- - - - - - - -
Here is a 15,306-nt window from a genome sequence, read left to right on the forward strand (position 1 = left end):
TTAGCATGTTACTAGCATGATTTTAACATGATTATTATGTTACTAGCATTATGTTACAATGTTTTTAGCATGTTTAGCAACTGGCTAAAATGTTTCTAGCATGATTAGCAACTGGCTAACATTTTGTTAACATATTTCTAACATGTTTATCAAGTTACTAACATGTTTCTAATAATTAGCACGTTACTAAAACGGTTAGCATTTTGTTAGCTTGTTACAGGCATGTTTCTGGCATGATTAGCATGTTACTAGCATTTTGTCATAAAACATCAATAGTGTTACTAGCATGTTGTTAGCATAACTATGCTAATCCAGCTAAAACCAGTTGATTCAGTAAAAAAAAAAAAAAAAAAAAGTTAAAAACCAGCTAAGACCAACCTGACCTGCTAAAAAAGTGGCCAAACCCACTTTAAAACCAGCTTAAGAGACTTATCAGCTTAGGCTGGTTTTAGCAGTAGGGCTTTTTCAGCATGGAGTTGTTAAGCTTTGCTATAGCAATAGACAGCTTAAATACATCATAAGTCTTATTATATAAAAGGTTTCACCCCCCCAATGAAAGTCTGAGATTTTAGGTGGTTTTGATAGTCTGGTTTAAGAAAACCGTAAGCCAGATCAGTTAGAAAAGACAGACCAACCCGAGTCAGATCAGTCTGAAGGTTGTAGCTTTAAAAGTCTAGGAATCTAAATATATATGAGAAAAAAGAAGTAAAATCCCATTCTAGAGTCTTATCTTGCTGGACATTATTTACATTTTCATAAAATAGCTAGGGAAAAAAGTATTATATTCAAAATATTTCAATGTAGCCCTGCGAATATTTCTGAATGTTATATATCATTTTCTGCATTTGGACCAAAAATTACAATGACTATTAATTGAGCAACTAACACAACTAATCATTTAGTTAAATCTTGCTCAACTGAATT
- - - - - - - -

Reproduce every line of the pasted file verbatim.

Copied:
Here is a 15,306-nt window from a genome sequence, read left to right on the forward strand (position 1 = left end):
TTAGCATGTTACTAGCATGATTTTAACATGATTATTATGTTACTAGCATTATGTTACAATGTTTTTAGCATGTTTAGCAACTGGCTAAAATGTTTCTAGCATGATTAGCAACTGGCTAACATTTTGTTAACATATTTCTAACATGTTTATCAAGTTACTAACATGTTTCTAATAATTAGCACGTTACTAAAACGGTTAGCATTTTGTTAGCTTGTTACAGGCATGTTTCTGGCATGATTAGCATGTTACTAGCATTTTGTCATAAAACATCAATAGTGTTACTAGCATGTTGTTAGCATAACTATGCTAATCCAGCTAAAACCAGTTGATTCAGTAAAAAAAAAAAAAAAAAAAAGTTAAAAACCAGCTAAGACCAACCTGACCTGCTAAAAAAGTGGCCAAACCCACTTTAAAACCAGCTTAAGAGACTTATCAGCTTAGGCTGGTTTTAGCAGTAGGGCTTTTTCAGCATGGAGTTGTTAAGCTTTGCTATAGCAATAGACAGCTTAAATACATCATAAGTCTTATTATATAAAAGGTTTCACCCCCCCAATGAAAGTCTGAGATTTTAGGTGGTTTTGATAGTCTGGTTTAAGAAAACCGTAAGCCAGATCAGTTAGAAAAGACAGACCAACCCGAGTCAGATCAGTCTGAAGGTTGTAGCTTTAAAAGTCTAGGAATCTAAATATATATGAGAAAAAAGAAGTAAAATCCCATTCTAGAGTCTTATCTTGCTGGACATTATTTACATTTTCATAAAATAGCTAGGGAAAAAAGTATTATATTCAAAATATTTCAATGTAGCCCTGCGAATATTTCTGAATGTTATATATCATTTTCTGCATTTGGACCAAAAATTACAATGACTATTAATTGAGCAACTAACACAACTAATCATTTAGTTAAATCTTGCTCAACTGAATT